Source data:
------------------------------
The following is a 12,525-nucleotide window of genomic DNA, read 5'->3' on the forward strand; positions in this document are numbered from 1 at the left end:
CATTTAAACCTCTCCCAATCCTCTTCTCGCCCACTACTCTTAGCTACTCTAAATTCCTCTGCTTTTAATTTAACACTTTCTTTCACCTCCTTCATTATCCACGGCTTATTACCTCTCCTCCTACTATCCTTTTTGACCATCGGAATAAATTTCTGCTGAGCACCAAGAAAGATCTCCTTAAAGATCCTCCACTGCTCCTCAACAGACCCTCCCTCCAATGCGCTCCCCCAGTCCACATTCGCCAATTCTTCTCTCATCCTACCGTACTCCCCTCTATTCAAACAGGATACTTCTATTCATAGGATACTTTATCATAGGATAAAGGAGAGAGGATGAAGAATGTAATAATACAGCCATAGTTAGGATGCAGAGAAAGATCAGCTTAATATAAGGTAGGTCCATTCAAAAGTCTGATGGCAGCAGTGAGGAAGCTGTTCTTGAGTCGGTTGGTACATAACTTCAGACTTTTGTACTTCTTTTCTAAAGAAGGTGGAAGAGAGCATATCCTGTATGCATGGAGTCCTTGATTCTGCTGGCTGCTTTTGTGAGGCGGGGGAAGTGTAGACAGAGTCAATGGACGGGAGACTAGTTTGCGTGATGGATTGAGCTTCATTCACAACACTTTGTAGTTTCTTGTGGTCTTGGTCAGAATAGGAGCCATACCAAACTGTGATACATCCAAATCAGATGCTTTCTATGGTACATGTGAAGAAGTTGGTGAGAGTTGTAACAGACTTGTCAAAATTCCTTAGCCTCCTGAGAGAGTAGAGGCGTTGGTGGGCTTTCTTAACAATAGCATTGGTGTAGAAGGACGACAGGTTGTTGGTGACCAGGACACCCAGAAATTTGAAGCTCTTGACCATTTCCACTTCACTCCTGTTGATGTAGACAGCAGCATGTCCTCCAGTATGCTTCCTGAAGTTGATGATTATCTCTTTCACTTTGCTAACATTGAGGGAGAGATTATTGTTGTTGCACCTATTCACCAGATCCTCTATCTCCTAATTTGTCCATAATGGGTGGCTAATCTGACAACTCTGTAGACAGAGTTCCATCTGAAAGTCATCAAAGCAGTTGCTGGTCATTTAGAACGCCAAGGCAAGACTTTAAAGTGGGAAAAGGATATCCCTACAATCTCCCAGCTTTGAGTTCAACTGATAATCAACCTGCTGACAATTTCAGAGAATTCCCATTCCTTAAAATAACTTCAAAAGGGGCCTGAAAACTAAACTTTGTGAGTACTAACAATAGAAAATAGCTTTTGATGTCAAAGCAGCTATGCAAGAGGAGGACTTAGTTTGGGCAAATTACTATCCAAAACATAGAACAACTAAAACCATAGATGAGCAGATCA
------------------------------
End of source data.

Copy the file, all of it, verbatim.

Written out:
The following is a 12,525-nucleotide window of genomic DNA, read 5'->3' on the forward strand; positions in this document are numbered from 1 at the left end:
CATTTAAACCTCTCCCAATCCTCTTCTCGCCCACTACTCTTAGCTACTCTAAATTCCTCTGCTTTTAATTTAACACTTTCTTTCACCTCCTTCATTATCCACGGCTTATTACCTCTCCTCCTACTATCCTTTTTGACCATCGGAATAAATTTCTGCTGAGCACCAAGAAAGATCTCCTTAAAGATCCTCCACTGCTCCTCAACAGACCCTCCCTCCAATGCGCTCCCCCAGTCCACATTCGCCAATTCTTCTCTCATCCTACCGTACTCCCCTCTATTCAAACAGGATACTTCTATTCATAGGATACTTTATCATAGGATAAAGGAGAGAGGATGAAGAATGTAATAATACAGCCATAGTTAGGATGCAGAGAAAGATCAGCTTAATATAAGGTAGGTCCATTCAAAAGTCTGATGGCAGCAGTGAGGAAGCTGTTCTTGAGTCGGTTGGTACATAACTTCAGACTTTTGTACTTCTTTTCTAAAGAAGGTGGAAGAGAGCATATCCTGTATGCATGGAGTCCTTGATTCTGCTGGCTGCTTTTGTGAGGCGGGGGAAGTGTAGACAGAGTCAATGGACGGGAGACTAGTTTGCGTGATGGATTGAGCTTCATTCACAACACTTTGTAGTTTCTTGTGGTCTTGGTCAGAATAGGAGCCATACCAAACTGTGATACATCCAAATCAGATGCTTTCTATGGTACATGTGAAGAAGTTGGTGAGAGTTGTAACAGACTTGTCAAAATTCCTTAGCCTCCTGAGAGAGTAGAGGCGTTGGTGGGCTTTCTTAACAATAGCATTGGTGTAGAAGGACGACAGGTTGTTGGTGACCAGGACACCCAGAAATTTGAAGCTCTTGACCATTTCCACTTCACTCCTGTTGATGTAGACAGCAGCATGTCCTCCAGTATGCTTCCTGAAGTTGATGATTATCTCTTTCACTTTGCTAACATTGAGGGAGAGATTATTGTTGTTGCACCTATTCACCAGATCCTCTATCTCCTAATTTGTCCATAATGGGTGGCTAATCTGACAACTCTGTAGACAGAGTTCCATCTGAAAGTCATCAAAGCAGTTGCTGGTCATTTAGAACGCCAAGGCAAGACTTTAAAGTGGGAAAAGGATATCCCTACAATCTCCCAGCTTTGAGTTCAACTGATAATCAACCTGCTGACAATTTCAGAGAATTCCCATTCCTTAAAATAACTTCAAAAGGGGCCTGAAAACTAAACTTTGTGAGTACTAACAATAGAAAATAGCTTTTGATGTCAAAGCAGCTATGCAAGAGGAGGACTTAGTTTGGGCAAATTACTATCCAAAACATAGAACAACTAAAACCATAGATGAGCAGATCA